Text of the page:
Weekly contests on playdraft.com (DRAFT) feature a new format for DFS players. Instead of a salary-based selection process, DRAFT went back to the basics and implemented a live snake draft format for players. For weekly contests, players must draft 1 QB, 2 RBs, and 2 WRs/TEs. There is only one option with more than six players (10 players), meaning only 30 players are taken off the board in the majority of contests. With just five rounds to draft and a 30-second pick clock, it’s important to know who you want before the clock starts ticking. Therefore, each week I’ll give you round by round advice, factoring in depth at each position to help you nail each and every pick in your draft. Let’s get started.
DRAFT Week 1 NFL Picks: Options for an Unpredictable Mini-Draft
Go for a top-tier running back. Le’Veon Bell, David Johnson, and LeSean McCoy should lead the position and are great options in Week 1. Each should see 25+ touches and are in a class of their own with Ezekiel Elliott in a tough matchup against the Giants (finished RB24 and RB28 against NYG last season). Julio Jones and Antonio Brown should come off the board after those three backs, as they each have solid matchups and the two highest implied team totals. Jones gets a Chicago defense that finished 27th in DVOA (Defense-adjusted Value Over Average) against WR1s last season. Antonio Brown sees the 30th ranked DVOA defense against WR1s, so he is a strong play as well.
Rounds 2 and 3
I like the depth at QB this week, so I recommend targeting two skill position players. I like Bilal Powell, Devonta Freeman, and Todd Gurley as my next options at RB.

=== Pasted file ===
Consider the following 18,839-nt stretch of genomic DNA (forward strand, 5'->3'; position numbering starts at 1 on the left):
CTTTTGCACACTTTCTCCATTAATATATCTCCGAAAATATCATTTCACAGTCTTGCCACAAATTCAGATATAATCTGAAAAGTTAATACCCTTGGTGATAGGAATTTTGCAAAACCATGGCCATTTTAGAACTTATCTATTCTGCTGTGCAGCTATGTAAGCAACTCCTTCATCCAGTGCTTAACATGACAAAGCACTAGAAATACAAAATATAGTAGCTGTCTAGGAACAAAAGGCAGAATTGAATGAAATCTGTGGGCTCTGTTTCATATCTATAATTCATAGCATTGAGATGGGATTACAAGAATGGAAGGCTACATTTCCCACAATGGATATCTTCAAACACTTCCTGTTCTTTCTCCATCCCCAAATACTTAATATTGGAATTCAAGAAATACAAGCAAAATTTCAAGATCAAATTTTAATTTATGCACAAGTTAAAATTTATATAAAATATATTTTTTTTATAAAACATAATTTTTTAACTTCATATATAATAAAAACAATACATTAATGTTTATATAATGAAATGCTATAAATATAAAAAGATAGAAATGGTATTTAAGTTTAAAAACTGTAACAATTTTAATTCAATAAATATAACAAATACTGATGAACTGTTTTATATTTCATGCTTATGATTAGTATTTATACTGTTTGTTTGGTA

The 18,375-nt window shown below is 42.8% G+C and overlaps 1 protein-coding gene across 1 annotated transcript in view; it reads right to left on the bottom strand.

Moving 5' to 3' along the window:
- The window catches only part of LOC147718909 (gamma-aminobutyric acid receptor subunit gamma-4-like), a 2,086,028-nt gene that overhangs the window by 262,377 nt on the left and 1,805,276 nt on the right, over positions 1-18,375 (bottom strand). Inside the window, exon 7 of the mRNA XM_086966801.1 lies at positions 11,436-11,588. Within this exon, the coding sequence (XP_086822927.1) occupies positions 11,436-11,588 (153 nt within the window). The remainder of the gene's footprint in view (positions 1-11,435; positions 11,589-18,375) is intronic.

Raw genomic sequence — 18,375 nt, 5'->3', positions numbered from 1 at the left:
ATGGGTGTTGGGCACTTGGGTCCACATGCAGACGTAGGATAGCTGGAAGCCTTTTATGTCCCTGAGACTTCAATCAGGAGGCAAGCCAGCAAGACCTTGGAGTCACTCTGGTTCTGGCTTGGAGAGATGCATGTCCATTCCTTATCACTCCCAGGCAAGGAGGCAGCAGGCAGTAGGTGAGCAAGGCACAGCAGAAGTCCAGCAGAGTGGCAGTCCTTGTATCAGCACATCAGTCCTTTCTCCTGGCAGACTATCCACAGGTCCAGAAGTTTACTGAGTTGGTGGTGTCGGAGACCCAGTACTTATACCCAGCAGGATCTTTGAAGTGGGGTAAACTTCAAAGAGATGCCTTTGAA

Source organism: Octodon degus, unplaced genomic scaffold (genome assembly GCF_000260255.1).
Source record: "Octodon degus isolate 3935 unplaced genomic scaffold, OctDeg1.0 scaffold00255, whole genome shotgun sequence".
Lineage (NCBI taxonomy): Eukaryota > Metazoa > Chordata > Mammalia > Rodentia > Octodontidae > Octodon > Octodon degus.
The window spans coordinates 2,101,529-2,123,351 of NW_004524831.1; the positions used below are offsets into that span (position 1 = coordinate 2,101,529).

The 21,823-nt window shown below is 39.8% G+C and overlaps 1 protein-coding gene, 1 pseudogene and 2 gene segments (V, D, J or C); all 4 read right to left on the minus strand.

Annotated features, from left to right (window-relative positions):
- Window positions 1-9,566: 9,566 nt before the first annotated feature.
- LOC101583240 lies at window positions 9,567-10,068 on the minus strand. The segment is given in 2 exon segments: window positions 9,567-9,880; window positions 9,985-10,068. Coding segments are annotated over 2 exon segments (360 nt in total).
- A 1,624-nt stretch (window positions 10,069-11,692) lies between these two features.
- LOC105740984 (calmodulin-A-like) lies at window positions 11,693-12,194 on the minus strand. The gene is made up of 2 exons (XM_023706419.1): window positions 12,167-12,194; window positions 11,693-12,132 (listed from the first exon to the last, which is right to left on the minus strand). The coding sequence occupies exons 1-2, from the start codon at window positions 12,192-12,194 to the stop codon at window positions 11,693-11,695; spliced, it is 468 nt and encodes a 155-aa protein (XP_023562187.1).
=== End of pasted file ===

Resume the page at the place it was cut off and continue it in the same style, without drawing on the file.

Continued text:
The Jets should be playing from behind, and Powell finished fourth among running backs with 58 receptions last season. I still think he’ll get plenty of usage with Matt Forte in the picture, as the Jets don’t have many other options to turn to in the passing game.
Freeman faces a Chicago team that was 29th in DVOA against the run. He should see plenty of rushes as the lead back on a Falcons’ team that is favored by six points entering Sunday.
Gurley faces a Colts defense that allowed 120 rushing yards per game last season and finished dead last in DVOA against the rush. The Colts are playing without Andrew Luck, so I like the Rams’ chances of building an early lead and pounding the rock with Gurley.
The next batch of WRs I would target are Doug Baldwin, Larry Fitzgerald, Amari Cooper and Stefon Diggs.
Baldwin squares off against what should be a relatively weak secondary in Green Bay. The Seahawks have an implied point total of 24 and will need to throw to keep up with Aaron Rodgers and the high-powered Green Bay offense.
Diggs faces a New Orleans defense that allowed the second-most passing yards to opposing teams last season and finished 31st in DVOA against the pass. The Vikings are 3.5 favorites at home with an implied total of 25.8, so I expect they’ll have no trouble moving the ball through Diggs.